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This month The Spread is delighted to feature Christine Lalla. Christine is a writer, filmmaker, cinematographer – you name it, this talented Jammer has probably been involved in some aspect of the creative process.

So with that in mind, I caught up with the London Film School graduate to talk about her past work, current projects and future aims.

Tell us more about yourself Christine

I’ve been a professional photographer since 1990, I have lived in Hong Kong, Paris and Mexico, specialising in action/sports reportage for editorials including GQ, Esquire and Condé Nast Traveller. After graduating as a Cinematographer from The London Film School, I was mentored by Academy Award nominee, Barry Ackroyd BSC. My films have premiered at Locarno, Cottbus and Clermont-Ferrand Film Festivals, and I was nominated for Best Cinematography at Emir Kusturica’s Küstendorf Film Festival in 2012.

In November 2006 I wrote, produced and directed Behind the Crooked Cross, a short documentary on the origins of the swastika and in 2010 I completed another short, Grandad’s Dead, working with six deaf and hard of hearing actors who all communicated the story using British Sign Language.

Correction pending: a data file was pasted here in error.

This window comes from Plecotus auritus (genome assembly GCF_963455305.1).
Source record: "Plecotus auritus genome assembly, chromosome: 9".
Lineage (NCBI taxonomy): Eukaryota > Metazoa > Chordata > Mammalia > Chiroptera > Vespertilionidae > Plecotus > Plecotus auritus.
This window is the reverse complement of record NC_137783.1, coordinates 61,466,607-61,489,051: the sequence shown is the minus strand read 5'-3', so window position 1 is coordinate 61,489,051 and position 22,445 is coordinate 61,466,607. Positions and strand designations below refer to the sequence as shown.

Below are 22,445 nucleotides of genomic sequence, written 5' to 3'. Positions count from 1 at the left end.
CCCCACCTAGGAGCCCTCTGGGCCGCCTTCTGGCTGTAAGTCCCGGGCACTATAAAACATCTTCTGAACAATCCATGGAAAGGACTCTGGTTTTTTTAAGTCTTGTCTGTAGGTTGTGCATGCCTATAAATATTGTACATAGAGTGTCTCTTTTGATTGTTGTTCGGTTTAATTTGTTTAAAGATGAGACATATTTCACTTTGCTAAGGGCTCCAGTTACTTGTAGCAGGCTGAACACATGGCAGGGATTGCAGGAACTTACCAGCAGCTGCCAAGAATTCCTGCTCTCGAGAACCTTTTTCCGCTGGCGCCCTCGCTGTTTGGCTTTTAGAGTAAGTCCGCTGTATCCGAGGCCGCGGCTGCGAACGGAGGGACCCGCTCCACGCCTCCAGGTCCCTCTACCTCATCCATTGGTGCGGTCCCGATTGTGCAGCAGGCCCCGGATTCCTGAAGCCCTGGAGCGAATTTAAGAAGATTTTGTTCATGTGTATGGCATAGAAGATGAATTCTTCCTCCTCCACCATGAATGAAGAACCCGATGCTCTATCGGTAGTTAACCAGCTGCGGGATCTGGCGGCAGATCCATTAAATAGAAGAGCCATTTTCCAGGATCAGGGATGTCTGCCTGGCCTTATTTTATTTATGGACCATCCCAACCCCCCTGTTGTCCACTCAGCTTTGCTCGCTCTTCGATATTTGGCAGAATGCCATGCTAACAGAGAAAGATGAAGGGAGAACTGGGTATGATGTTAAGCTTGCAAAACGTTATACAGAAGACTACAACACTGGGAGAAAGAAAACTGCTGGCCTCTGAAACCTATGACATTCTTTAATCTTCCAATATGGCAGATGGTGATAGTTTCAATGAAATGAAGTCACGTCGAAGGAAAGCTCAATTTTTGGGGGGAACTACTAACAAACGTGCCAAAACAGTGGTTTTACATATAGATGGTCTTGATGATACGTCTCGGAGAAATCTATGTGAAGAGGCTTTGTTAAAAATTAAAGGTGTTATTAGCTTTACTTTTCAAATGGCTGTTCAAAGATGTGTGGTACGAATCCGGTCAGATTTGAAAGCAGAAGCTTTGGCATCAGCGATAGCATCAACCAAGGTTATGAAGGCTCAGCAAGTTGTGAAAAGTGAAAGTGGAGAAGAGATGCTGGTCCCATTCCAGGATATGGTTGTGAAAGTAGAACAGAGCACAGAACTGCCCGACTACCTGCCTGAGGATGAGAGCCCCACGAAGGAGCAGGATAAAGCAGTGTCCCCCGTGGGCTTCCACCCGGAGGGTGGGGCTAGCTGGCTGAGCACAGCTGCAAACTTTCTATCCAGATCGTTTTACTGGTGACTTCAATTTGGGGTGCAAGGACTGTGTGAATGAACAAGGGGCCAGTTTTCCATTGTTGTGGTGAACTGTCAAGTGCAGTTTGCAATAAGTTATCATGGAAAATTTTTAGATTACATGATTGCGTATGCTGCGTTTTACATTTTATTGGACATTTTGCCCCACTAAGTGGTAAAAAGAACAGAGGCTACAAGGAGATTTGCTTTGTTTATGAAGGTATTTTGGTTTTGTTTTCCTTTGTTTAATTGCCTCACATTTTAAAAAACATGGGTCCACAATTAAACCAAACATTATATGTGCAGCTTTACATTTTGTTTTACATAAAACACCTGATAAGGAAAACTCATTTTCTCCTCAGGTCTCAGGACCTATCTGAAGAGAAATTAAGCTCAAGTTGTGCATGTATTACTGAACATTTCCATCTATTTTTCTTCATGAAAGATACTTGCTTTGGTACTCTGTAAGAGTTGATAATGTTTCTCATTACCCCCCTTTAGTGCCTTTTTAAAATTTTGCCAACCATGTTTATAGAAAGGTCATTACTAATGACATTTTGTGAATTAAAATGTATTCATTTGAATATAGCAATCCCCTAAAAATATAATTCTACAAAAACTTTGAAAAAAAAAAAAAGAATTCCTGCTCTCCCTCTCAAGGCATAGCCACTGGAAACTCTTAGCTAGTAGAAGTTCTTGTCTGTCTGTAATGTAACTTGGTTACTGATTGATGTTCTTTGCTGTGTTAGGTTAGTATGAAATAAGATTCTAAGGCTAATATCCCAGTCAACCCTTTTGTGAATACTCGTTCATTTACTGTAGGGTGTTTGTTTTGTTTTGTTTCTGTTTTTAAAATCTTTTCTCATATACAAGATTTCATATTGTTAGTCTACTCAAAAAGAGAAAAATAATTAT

I am an alumna of the Berlinale Talents and a BSC Club Member.

A member of Directors UK, I’m also a self-shooting director producing documentary, corporate and children’s short films for clients that include The English National Opera.

I have written three feature screenplays and my short script; Slight Return was shortlisted in the Euroscript/Underwire Film Festival 2013 script competition. I am currently in post-production with my first micro-budget feature; The New Boy.

Joanne Gale as Louisa copy

So what is a busy professional like yourself working on at the moment?

I’m currently in post-production for The New Boy – editing at present and will be working with a very talented composer, Jim Hustwit (http://larpmusic.co.uk/) in April 2014 in preparation for the sound mix.

What was your inspiration for The New Boy?

As a cinematographer, I lit numerous shorts and expected to move onto no/low budget independent features after a few years. But this didn’t happen, partly because the feature scripts that I had been offered were unfortunately not great and aside from not wanting to work on films that I do not think are creatively good, it doesn’t matter how good a cinematographer’s work is on a film – if the film is bad, your work is never seen.